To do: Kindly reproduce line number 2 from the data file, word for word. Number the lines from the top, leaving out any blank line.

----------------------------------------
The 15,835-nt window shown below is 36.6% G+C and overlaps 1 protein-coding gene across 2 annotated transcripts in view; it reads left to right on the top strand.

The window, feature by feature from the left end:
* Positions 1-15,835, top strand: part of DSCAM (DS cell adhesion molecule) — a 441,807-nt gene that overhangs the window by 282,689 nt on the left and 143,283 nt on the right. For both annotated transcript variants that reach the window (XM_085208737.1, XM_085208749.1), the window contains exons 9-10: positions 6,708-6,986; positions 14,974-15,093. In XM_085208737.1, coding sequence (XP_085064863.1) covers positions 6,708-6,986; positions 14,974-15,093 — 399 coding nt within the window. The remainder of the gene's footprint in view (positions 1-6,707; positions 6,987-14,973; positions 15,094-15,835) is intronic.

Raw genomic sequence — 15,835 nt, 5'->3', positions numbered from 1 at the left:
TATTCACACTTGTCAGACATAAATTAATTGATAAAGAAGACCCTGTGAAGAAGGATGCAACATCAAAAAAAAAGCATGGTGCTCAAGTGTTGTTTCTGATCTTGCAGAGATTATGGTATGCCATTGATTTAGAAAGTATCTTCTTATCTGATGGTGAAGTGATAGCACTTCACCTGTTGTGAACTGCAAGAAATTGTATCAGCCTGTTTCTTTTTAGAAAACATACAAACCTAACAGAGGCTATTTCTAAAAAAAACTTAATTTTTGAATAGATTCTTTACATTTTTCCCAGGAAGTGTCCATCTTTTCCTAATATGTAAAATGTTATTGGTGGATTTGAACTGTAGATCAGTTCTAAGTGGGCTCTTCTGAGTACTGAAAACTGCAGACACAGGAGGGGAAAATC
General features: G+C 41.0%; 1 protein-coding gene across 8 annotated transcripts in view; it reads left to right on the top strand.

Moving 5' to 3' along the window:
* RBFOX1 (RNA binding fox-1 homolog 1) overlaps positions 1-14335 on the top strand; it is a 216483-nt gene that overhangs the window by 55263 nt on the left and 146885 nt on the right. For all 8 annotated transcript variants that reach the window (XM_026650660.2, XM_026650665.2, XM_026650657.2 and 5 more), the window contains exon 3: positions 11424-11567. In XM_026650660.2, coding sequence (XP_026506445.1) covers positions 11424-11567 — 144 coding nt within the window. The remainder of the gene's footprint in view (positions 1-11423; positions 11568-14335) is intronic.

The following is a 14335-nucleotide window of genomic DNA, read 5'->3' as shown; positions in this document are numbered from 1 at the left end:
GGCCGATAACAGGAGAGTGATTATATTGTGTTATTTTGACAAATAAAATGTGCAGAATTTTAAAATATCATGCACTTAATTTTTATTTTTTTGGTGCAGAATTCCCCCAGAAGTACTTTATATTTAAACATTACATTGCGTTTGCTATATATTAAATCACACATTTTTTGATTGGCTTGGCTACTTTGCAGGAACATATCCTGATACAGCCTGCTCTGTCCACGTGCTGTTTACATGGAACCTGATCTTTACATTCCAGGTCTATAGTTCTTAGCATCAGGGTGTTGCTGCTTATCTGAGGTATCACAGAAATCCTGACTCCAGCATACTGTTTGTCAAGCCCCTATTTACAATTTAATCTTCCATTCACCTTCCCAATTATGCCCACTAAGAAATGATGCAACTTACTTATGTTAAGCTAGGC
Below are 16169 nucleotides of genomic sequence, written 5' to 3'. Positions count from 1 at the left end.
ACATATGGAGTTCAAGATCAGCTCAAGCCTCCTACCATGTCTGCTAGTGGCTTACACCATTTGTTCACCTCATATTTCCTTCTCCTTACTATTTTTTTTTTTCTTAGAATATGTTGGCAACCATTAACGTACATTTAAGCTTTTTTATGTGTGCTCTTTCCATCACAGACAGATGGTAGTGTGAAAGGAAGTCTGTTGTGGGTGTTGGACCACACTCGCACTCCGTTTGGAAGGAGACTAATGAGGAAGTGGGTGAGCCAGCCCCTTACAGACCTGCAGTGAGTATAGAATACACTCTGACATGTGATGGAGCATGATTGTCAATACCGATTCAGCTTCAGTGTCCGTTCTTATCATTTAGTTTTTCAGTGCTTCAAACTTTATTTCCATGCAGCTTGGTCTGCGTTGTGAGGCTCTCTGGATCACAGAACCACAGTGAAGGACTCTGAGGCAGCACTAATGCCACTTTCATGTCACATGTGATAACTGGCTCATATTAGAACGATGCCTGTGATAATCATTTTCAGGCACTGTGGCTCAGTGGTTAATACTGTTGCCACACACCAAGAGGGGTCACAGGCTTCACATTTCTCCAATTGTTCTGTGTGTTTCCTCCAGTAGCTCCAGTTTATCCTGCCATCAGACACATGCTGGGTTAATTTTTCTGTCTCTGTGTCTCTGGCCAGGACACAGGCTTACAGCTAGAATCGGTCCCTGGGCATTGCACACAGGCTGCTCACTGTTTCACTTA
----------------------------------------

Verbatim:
The window, feature by feature from the left end: